One would be hard pressed to find a more difficult transition than the one Dennis, Ramon and I have made over the past few weeks: Having spent an entire year in a highly structured, isolated year focused on contemplation (and surviving cold, grey winter days!), we now find ourselves in one of the busiest cities in the country, responsible for almost every aspect of our lives, thrust into a highly demanding environment focused primarily on action.
The most obvious and so far overwhelming change from last year is my studies at The Catholic University of America. I have no doubt learned a lot of things in the last few years through in-house classes and workshops, but there is a big difference between a steady dose of workshops and a full load of college courses, especially when those courses consist of Ancient Philosophy, Metaphysics, Reasoning and Argumentation, Human Nature, and Latin. Talk about a brain cramp! I’m not particularly worried about the workload, per se, as each of the courses except Latin are at the undergraduate level, it’s more so the fact that I’m being asked to use my brain and time in a way that I have not had to for more than two years.
What makes the day really long, though, is the fact that there are gaps ranging from one hour to almost four hours between every class, and so I find myself on campus from 9-5 most days of the week. The added time isn’t all that bad, however, as it gives me time to get a lot of work done before heading home and the opportunity to take advantage of CUA’s athletic facilities.
The other perk to getting so much done during the day is that it frees me up to get involved with a few of the many opportunities being a simply-professed friar in Washington, D.C. has to offer. For starters, it looks like I’ll be teaching an 8th grade religious education class on Sundays and Tuesdays, which would consist of faith formation, Bible study, and justice and peace issues. I’ve also been appointed as the chair for JPIC (Justice, Peace, and Integrity of Creation) issues in our house, a position that has very few set responsibilities but a lot of opportunities. At the moment, I’m working with the friars at St. Camillus Church and the young adult group to organize an event aimed at presenting a Franciscan perspective of creation, scientific conclusions about the state of the earth, and both practical and theoretical applications of integrating the two. If that’s not enough, I’ve been trying to get out of the house and have some fun on at least a weekly basis so as to stay healthy and well-rounded. So far that has consisted of playing a round of golf, something that satisfies my needs to be active, competitive, and contemplative in nature.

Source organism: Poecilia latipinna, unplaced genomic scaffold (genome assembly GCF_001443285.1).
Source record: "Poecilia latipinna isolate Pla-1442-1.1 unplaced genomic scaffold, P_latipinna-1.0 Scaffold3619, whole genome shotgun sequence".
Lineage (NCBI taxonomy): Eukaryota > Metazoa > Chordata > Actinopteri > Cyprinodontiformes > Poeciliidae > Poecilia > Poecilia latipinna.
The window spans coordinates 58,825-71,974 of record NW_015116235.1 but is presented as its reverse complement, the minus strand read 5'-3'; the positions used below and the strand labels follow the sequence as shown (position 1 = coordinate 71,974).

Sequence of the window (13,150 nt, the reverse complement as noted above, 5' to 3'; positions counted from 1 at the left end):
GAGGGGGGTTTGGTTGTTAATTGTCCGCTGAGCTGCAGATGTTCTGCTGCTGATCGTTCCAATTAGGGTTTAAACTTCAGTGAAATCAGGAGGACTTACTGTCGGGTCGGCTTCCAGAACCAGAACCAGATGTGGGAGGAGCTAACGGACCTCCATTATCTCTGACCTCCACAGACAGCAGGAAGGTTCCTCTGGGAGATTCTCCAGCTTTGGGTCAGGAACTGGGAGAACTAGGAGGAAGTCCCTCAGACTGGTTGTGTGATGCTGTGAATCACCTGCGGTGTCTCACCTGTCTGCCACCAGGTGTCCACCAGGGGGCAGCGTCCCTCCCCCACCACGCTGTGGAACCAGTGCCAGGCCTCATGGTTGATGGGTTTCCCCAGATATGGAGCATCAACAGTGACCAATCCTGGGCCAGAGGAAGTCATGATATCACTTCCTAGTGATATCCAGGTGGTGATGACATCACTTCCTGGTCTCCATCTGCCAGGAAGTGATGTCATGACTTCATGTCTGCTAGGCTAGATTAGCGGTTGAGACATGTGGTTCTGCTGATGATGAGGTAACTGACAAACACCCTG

But despite all of the responsibilities that I’m adding to my once care-free novitiate schedule, the most difficult transition so far has not been what I have been doing, but rather what I haven’t been doing: praying. With so much action in our lives, it’s all to easy to completely forget about the contemplation that fuels it and gives it meaning. I don’t mean to say that I haven’t prayed or been to Mass in the past two weeks, as I have been very faithful to praying Morning and Evening prayer each day, and have attended Mass every chance I was able. The problem has simply been accepting that there is no way to pray as often and thoroughly as I did when that was my only concern, but that with a little effort and time management, I can find a way to devote myself to scripture, Franciscan sources, silent prayer and meditation with the same spirit as I did in my novitiate. It’s absolutely too important to let that spirit drift away. As Francis wrote to St. Anthony of Padua in regards to Anthony’s request to study books,
I am pleased that you teach sacred theology to the brothers provided that, as is contained in the Rule, you “do not extinguish the Spirit of prayer and devotion” during study of this kind.
I don’t know if I could be any happier about all that I get to do this year. The things that I will learn will stimulate and test my mind in new ways, my experience teaching will be an opportunity to share all that I’ve learned and realize all that I can still be taught, and the justice and peace initiatives will make me feel like I’m actually making a difference in the world. Talk about hitting the ground running when you consider what I was doing only one month ago. But with all that, I have to ask myself, “Why am I running, and where am I going?” Without a spirit of prayer and devotion, without an understanding that I am in relationship with God and all that I do is for the sake of fostering that relationship, I may be, as Emeritus Pope Benedict XVI writes in Caritas in Veritate, without Truth to guide me:
Without truth, charity degenerates into sentimentality. Love becomes an empty shell, to be filled in an arbitrary way. In a culture without truth, this is the fatal risk facing love.